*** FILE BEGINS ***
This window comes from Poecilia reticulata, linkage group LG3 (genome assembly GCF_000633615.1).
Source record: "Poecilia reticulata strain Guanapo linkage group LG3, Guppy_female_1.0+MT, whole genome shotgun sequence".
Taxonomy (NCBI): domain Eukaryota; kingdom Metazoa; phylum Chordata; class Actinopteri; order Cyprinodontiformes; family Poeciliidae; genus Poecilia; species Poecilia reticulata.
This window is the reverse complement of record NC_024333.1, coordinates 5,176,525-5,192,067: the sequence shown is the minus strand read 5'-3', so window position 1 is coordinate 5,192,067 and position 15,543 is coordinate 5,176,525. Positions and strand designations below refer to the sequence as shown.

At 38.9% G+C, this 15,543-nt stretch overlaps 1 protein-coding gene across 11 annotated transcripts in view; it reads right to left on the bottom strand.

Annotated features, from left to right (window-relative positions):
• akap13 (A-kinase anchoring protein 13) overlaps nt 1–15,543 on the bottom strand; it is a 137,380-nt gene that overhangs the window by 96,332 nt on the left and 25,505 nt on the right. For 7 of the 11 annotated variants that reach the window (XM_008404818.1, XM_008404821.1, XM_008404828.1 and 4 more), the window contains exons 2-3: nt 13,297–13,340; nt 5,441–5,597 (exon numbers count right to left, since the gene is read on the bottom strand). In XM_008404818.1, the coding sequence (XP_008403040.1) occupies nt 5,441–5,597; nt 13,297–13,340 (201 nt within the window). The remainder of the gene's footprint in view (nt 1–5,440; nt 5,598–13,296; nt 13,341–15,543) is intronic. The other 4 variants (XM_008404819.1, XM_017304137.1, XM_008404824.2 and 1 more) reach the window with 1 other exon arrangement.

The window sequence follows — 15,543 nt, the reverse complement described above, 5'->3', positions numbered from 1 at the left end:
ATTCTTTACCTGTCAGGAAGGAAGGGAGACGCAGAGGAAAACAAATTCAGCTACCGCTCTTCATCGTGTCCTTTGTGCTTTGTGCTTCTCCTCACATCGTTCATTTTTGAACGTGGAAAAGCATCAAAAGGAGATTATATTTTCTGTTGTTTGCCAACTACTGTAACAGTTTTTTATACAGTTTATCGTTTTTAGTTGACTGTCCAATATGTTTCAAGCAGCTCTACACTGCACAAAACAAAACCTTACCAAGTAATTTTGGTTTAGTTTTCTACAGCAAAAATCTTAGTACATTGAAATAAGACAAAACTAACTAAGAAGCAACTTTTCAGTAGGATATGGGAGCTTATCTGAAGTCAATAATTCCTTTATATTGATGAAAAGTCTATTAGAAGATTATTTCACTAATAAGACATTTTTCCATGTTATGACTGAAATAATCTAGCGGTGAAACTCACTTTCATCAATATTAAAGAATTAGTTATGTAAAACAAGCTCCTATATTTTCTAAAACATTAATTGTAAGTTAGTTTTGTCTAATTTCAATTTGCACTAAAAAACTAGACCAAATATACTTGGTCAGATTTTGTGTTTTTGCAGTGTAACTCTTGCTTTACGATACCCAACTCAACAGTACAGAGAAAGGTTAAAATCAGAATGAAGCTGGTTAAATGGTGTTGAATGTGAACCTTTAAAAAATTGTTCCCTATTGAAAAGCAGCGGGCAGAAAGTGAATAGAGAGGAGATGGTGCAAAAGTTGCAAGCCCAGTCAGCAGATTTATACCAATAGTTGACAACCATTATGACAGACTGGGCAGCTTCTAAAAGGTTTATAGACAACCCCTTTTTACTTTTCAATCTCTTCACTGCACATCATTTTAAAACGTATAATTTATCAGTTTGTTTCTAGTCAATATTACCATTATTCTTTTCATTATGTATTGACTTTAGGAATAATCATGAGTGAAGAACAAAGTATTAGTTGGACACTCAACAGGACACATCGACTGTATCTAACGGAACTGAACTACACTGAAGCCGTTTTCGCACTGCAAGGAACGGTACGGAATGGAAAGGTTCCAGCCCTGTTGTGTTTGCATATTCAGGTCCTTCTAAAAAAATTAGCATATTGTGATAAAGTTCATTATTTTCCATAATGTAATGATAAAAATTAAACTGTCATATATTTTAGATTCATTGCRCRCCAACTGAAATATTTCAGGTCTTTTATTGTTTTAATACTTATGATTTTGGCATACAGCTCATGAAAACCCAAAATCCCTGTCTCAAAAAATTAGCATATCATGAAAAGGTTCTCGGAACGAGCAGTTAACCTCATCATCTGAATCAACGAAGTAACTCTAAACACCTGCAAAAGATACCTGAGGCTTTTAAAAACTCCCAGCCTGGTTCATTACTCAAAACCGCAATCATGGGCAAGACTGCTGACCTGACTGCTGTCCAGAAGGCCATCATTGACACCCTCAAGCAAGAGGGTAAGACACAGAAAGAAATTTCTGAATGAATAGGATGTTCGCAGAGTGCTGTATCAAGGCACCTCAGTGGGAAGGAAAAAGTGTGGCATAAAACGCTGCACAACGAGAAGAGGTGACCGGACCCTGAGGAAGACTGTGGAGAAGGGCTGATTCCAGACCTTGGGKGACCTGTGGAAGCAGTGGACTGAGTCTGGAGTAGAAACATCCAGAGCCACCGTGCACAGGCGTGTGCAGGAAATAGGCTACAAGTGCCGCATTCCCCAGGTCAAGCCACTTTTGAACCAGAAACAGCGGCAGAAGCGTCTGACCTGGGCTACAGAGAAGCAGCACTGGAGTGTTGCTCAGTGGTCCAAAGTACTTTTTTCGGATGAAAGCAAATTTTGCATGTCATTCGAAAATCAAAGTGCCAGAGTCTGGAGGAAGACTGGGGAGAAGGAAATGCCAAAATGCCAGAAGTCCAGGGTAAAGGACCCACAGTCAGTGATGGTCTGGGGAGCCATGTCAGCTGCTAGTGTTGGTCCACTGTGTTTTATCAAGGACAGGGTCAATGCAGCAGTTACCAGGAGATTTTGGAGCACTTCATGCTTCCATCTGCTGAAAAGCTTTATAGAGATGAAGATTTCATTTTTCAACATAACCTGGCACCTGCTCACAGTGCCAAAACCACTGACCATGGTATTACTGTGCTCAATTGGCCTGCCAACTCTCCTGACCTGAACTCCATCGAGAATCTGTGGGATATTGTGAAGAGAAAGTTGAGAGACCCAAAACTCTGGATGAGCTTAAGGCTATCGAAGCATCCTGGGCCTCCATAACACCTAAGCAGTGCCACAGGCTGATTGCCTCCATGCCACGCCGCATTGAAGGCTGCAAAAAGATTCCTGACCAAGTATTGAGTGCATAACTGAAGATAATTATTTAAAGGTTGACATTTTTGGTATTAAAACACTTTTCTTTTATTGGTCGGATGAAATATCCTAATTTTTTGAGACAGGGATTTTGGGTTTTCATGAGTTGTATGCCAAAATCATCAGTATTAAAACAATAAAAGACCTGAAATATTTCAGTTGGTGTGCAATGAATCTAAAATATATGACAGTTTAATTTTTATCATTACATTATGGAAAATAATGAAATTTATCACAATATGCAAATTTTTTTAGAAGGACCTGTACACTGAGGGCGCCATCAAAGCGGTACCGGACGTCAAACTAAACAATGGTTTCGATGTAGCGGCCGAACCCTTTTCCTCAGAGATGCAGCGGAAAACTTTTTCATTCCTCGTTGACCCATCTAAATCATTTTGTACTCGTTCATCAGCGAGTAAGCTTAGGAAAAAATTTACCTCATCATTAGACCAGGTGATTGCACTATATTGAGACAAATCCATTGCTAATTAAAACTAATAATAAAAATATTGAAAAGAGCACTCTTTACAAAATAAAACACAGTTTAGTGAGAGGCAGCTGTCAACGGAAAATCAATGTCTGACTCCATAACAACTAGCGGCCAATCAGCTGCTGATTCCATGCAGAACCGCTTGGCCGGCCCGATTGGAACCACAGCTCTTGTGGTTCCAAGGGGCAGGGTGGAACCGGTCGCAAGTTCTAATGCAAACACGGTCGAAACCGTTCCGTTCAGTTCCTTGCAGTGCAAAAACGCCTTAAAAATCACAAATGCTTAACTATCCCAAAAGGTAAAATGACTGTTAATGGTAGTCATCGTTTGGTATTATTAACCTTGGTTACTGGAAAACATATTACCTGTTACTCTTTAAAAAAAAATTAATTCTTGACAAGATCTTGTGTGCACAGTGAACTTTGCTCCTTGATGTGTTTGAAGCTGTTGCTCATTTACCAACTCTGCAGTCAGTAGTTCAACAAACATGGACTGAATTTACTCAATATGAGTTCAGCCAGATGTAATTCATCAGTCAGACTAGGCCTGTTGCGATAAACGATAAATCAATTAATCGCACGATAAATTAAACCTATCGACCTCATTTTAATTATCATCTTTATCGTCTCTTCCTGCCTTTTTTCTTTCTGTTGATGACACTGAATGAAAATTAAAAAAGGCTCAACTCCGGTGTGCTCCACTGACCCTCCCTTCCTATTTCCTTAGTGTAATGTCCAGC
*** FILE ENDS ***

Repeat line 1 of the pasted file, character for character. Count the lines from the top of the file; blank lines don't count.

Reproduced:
This window comes from Poecilia reticulata, linkage group LG3 (genome assembly GCF_000633615.1).